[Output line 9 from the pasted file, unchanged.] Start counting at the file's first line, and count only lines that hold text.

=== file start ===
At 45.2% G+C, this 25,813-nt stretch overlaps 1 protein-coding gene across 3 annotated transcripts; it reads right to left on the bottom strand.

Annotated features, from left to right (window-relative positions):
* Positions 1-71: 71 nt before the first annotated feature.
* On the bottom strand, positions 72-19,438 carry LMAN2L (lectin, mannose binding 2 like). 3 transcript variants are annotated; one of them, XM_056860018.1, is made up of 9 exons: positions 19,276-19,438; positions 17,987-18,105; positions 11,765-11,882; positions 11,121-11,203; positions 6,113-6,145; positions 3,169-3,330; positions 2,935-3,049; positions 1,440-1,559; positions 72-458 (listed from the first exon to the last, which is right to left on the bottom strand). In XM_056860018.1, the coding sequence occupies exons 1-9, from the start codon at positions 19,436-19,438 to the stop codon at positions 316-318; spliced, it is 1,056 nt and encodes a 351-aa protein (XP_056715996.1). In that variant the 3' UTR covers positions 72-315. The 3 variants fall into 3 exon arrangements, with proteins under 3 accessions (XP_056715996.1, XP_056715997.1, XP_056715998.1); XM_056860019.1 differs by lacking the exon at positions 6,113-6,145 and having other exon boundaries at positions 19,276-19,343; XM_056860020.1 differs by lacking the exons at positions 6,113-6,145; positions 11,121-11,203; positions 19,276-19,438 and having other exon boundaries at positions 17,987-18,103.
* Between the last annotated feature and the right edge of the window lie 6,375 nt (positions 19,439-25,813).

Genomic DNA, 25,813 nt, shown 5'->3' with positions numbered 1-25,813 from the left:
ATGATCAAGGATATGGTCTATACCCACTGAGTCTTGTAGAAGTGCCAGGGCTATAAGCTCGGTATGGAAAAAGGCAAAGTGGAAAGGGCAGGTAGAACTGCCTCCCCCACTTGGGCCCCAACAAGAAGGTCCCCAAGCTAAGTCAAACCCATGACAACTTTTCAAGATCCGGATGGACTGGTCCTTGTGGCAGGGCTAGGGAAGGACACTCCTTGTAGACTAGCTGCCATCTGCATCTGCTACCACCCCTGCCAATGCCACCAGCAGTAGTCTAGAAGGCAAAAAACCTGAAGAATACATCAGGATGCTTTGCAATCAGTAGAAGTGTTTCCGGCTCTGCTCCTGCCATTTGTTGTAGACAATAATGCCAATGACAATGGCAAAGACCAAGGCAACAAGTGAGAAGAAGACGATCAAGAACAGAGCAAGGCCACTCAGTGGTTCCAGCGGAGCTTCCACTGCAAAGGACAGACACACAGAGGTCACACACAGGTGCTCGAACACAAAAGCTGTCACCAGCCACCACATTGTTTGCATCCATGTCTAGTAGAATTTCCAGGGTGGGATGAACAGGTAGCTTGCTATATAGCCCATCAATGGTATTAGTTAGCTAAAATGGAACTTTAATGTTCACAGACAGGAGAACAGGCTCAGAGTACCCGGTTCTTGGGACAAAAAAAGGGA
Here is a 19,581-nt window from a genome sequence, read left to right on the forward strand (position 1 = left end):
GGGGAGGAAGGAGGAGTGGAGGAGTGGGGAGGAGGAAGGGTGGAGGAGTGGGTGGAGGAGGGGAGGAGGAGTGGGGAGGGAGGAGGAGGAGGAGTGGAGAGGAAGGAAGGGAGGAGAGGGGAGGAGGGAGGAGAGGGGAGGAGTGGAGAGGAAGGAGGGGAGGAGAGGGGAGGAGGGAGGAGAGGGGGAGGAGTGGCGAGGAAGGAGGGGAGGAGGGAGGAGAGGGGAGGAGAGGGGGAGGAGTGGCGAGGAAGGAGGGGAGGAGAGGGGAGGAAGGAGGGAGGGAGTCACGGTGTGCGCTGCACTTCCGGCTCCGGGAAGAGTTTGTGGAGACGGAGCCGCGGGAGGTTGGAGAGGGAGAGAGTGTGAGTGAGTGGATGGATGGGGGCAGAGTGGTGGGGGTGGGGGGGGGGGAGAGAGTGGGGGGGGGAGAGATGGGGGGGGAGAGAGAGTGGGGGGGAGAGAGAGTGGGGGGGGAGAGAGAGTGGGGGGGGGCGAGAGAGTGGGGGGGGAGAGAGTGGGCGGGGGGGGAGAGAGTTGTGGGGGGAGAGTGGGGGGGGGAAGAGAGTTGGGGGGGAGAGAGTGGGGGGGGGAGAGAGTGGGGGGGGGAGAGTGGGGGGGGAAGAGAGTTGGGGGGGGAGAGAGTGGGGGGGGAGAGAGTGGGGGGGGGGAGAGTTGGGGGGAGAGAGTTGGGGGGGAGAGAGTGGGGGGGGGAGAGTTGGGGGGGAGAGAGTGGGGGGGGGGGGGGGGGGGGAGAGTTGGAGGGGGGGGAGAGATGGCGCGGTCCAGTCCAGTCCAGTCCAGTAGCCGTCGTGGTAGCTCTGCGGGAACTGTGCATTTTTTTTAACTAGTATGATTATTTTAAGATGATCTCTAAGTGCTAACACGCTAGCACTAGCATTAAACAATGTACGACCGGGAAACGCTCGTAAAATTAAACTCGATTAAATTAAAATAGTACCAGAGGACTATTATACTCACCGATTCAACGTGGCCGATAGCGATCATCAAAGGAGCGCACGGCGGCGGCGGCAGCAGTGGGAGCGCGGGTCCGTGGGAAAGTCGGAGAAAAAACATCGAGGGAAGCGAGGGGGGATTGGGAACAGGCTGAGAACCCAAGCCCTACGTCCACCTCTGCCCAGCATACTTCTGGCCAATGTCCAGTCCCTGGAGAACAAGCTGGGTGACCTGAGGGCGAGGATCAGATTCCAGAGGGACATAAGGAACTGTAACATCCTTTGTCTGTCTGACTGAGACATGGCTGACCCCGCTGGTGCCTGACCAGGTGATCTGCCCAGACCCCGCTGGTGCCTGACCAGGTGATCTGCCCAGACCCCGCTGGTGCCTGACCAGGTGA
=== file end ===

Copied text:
GGGGAGGAAGGAGGAGTGGAGGAGTGGGGAGGAGGAAGGGTGGAGGAGTGGGTGGAGGAGGGGAGGAGGAGTGGGGAGGGAGGAGGAGGAGGAGTGGAGAGGAAGGAAGGGAGGAGAGGGGAGGAGGGAGGAGAGGGGAGGAGTGGAGAGGAAGGAGGGGAGGAGAGGGGAGGAGGGAGGAGAGGGGGAGGAGTGGCGAGGAAGGAGGGGAGGAGGGAGGAGAGGGGAGGAGAGGGGGAGGAGTGGCGAGGAAGGAGGGGAGGAGAGGGGAGGAAGGAGGGAGGGAGTCACGGTGTGCGCTGCACTTCCGGCTCCGGGAAGAGTTTGTGGAGACGGAGCCGCGGGAGGTTGGAGAGGGAGAGAGTGTGAGTGAGTGGATGGATGGGGGCAGAGTGGTGGGGGTGGGGGGGGGGGAGAGAGTGGGGGGGGGAGAGATGGGGGGGGAGAGAGAGTGGGGGGGAGAGAGAGTGGGGGGGGAGAGAGAGTGGGGGGGGGCGAGAGAGTGGGGGGGGAGAGAGTGGGCGGGGGGGGAGAGAGTTGTGGGGGGAGAGTGGGGGGGGGAAGAGAGTTGGGGGGGAGAGAGTGGGGGGGGGAGAGAGTGGGGGGGGGAGAGTGGGGGGGGAAGAGAGTTGGGGGGGGAGAGAGTGGGGGGGGAGAGAGTGGGGGGGGGGAGAGTTGGGGGGAGAGAGTTGGGGGGGAGAGAGTGGGGGGGGGAGAGTTGGGGGGGAGAGAGTGGGGGGGGGGGGGGGGGGGGAGAGTTGGAGGGGGGGGAGAGATGGCGCGGTCCAGTCCAGTCCAGTCCAGTAGCCGTCGTGGTAGCTCTGCGGGAACTGTGCATTTTTTTTAACTAGTATGATTATTTTAAGATGATCTCTAAGTGCTAACACGCTAGCACTAGCATTAAACAATGTACGACCGGGAAACGCTCGTAAAATTAAACTCGATTAAATTAAAATAGTACCAGAGGACTATTATACTCACCGATTCAACGTGGCCGATAGCGATCATCAAAGGAGCGCACGGCGGCGGCGGCAGCAGTGGGAGCGCGGGTCCGTGGGAAAGTCGGAGAAAAAACATCGAGGGAAGCGAGGGGGGATTGGGAACAGGCTGAGAACCCAAGCCCTACGTCCACCTCTGCCCAGCATACTTCTGGCCAATGTCCAGTCCCTGGAGAACAAGCTGGGTGACCTGAGGGCGAGGATCAGATTCCAGAGGGACATAAGGAACTGTAACATCCTTTGTCTGTCTGACTGAGACATGGCTGACCCCGCTGGTGCCTGACCAGGTGATCTGCCCAGACCCCGCTGGTGCCTGACCAGGTGATCTGCCCAGACCCCGCTGGTGCCTGACCAGGTGA